We need to reclaim our attention and prioritize it effectively. It’s a problem I have myself and need to work on and it’s the only way we can slow down and maintain our sanity.

Movie marketing in an on-demand world

Reports have been circulating recently of Netflix’s plan to launch a streaming-only plan (Los Angeles Times, 10/20/10) and Redbox looking for a partner to help launch a streaming effort (LAT, 10/28/10), both for customers who feel they have no need of any discs whatsoever. Couple that with this trend story (LAT 10/19/10) about consumer behavior increasingly shifting to emphasize renting over buying, whether we’re talking about physical discs or on-demand, and the question has to be asked: How will movie marketing change when we live in a fully on-demand world?

This question might be limited to the home video market, but the it’s increasingly common for movies to get simultaneous theatrical and on-demand releases. Barry Munday and other recent titles from Magnolia and a couple other distributors have been available on-demand at the same time as they receive a limited theatrical run. And this week’s Nice Guy Johnny from Edward Burns is forgoing theatrical release completely and is available immediately either on-demand through cable providers, on iTunes for rental or purchase and as a physical DVD, again for either renting or owning.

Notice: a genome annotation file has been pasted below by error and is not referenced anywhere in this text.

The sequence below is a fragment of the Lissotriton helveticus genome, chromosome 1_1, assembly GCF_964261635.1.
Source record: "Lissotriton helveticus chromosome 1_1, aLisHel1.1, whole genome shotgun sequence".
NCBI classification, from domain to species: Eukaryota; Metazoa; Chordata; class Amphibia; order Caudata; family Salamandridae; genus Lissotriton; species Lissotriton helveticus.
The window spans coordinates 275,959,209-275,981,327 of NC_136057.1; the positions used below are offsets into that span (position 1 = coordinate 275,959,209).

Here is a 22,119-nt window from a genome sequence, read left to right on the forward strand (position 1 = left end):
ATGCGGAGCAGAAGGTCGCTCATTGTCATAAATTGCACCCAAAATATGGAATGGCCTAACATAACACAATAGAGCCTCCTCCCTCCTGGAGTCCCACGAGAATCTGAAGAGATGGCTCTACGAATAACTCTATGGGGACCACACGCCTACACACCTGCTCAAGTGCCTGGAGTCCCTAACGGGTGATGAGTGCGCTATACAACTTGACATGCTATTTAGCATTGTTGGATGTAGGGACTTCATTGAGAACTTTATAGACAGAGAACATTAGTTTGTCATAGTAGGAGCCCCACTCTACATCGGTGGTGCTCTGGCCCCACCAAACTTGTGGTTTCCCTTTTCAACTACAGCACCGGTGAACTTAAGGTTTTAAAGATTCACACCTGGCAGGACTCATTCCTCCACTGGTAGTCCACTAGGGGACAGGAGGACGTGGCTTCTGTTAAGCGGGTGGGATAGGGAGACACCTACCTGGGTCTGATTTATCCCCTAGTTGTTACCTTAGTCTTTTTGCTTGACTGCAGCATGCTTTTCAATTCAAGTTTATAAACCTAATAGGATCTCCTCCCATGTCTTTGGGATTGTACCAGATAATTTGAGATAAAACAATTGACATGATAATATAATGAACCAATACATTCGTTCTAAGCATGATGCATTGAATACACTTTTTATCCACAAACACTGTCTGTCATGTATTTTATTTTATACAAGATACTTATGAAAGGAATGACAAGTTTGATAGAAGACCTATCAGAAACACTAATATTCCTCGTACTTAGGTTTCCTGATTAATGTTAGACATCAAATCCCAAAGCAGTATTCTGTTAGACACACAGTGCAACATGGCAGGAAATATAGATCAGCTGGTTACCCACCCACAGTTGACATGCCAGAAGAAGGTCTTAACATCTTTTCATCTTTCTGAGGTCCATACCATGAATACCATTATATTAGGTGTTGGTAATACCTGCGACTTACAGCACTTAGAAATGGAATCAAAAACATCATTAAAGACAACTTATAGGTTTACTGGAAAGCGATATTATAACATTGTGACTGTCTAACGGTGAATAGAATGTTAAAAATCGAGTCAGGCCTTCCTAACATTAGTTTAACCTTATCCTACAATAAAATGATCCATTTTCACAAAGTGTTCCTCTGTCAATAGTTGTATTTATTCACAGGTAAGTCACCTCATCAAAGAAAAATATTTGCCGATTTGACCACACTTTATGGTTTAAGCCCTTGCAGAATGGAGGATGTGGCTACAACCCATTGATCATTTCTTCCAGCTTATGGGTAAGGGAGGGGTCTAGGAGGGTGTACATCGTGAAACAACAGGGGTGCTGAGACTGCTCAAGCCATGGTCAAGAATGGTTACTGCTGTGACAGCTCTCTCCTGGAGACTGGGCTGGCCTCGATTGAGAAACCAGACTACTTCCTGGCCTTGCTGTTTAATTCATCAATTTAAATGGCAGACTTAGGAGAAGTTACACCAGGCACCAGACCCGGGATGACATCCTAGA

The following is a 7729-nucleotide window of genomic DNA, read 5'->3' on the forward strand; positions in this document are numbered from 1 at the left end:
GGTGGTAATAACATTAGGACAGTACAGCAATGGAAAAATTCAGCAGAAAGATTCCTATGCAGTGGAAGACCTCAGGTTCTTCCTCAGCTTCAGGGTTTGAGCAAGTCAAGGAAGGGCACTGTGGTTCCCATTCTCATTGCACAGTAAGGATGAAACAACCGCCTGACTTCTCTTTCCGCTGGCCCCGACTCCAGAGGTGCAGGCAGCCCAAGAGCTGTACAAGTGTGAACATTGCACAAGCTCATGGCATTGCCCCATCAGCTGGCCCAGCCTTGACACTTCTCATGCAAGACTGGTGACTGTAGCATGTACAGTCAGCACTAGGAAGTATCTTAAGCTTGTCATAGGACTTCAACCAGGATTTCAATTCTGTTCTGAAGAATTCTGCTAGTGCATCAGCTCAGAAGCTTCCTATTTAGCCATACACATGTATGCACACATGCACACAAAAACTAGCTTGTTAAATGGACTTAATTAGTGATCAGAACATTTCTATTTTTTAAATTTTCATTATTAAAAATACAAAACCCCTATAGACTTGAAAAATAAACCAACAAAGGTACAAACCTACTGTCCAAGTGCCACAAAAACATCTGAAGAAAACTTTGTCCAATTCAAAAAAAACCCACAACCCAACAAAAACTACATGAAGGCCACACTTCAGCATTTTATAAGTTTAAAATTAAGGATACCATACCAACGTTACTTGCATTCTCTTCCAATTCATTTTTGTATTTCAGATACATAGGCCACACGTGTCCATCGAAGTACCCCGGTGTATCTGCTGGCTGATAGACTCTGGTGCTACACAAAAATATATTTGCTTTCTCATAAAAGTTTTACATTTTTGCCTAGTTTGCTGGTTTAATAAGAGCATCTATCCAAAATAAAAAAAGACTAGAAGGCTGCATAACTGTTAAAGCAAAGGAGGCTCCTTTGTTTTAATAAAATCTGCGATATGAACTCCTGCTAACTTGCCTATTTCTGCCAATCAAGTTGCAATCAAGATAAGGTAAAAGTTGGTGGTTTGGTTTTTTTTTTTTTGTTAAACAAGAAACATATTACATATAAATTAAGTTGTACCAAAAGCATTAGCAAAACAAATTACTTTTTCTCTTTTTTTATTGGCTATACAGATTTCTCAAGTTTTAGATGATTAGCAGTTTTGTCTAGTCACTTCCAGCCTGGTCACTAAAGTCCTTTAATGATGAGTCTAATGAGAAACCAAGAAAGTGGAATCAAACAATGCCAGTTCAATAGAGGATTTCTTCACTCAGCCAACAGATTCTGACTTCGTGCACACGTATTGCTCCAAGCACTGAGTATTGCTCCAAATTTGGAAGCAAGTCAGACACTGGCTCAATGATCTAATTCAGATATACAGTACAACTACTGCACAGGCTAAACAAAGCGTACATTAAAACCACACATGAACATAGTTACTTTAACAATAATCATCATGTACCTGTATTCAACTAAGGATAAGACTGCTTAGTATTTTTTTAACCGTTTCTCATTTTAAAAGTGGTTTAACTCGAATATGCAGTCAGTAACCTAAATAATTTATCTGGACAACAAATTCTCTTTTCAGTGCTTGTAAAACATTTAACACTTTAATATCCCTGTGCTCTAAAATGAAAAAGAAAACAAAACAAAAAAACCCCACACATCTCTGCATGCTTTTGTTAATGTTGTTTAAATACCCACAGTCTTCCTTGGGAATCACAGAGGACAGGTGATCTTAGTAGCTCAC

What Burns has done for Johnny is, I think, indicative of what’s going to happen when movies are available through online outlets. He’s been out there beating the bushes to raise awareness and spur interest himself since he lacks a studio’s usual support mechanism. And since he’s built up a personal brand (yes, I’m going to go play in traffic after using that phrase) he has been able to leverage the fanbase he’s built up over the last 15 years to promote this new movie.